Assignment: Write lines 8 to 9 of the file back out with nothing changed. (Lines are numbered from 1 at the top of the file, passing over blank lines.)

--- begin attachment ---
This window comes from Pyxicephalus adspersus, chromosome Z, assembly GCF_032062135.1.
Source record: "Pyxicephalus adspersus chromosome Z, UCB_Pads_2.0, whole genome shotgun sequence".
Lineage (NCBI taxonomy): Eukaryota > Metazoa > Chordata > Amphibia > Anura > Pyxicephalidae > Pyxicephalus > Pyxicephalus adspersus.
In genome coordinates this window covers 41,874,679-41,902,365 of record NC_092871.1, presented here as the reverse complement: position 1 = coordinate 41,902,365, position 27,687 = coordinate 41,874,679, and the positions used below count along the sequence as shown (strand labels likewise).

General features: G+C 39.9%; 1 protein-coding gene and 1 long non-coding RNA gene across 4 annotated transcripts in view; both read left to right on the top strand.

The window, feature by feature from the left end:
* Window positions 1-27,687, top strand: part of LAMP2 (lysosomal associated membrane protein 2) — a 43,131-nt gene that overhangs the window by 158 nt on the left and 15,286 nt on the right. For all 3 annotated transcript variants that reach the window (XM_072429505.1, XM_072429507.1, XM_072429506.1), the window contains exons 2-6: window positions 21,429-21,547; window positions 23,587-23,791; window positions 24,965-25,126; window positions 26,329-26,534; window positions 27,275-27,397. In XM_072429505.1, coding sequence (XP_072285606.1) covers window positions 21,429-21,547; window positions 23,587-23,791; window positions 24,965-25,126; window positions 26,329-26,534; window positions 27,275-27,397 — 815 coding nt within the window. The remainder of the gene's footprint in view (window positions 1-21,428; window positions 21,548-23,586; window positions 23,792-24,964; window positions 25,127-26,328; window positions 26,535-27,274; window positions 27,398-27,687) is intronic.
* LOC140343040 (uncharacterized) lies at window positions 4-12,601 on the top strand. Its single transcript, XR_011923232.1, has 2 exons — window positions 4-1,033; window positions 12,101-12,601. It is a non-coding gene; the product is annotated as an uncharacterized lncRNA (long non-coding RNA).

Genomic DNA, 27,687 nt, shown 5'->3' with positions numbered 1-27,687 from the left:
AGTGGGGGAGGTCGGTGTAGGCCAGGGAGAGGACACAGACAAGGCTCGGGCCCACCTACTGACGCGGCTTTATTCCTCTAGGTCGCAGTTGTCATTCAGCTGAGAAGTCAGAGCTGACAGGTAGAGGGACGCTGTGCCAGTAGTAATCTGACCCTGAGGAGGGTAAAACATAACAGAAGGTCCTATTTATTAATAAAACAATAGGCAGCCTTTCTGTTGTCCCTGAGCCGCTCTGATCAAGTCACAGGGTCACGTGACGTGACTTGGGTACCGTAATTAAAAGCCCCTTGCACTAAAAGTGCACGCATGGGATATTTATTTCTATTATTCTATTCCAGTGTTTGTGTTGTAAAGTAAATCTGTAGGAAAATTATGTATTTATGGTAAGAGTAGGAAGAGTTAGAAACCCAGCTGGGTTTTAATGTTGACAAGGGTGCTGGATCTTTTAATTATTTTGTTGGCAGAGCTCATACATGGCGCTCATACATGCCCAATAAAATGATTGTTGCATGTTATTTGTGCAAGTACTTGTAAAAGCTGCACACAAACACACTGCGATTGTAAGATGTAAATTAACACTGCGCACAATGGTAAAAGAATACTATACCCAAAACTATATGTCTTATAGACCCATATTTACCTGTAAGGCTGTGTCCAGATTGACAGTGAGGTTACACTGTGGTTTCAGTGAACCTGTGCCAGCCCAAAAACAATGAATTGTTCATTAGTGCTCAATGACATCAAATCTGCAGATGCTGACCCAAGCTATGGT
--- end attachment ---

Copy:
* LOC140343040 (uncharacterized) lies at window positions 4-12,601 on the top strand. Its single transcript, XR_011923232.1, has 2 exons — window positions 4-1,033; window positions 12,101-12,601. It is a non-coding gene; the product is annotated as an uncharacterized lncRNA (long non-coding RNA).

Genomic DNA, 27,687 nt, shown 5'->3' with positions numbered 1-27,687 from the left: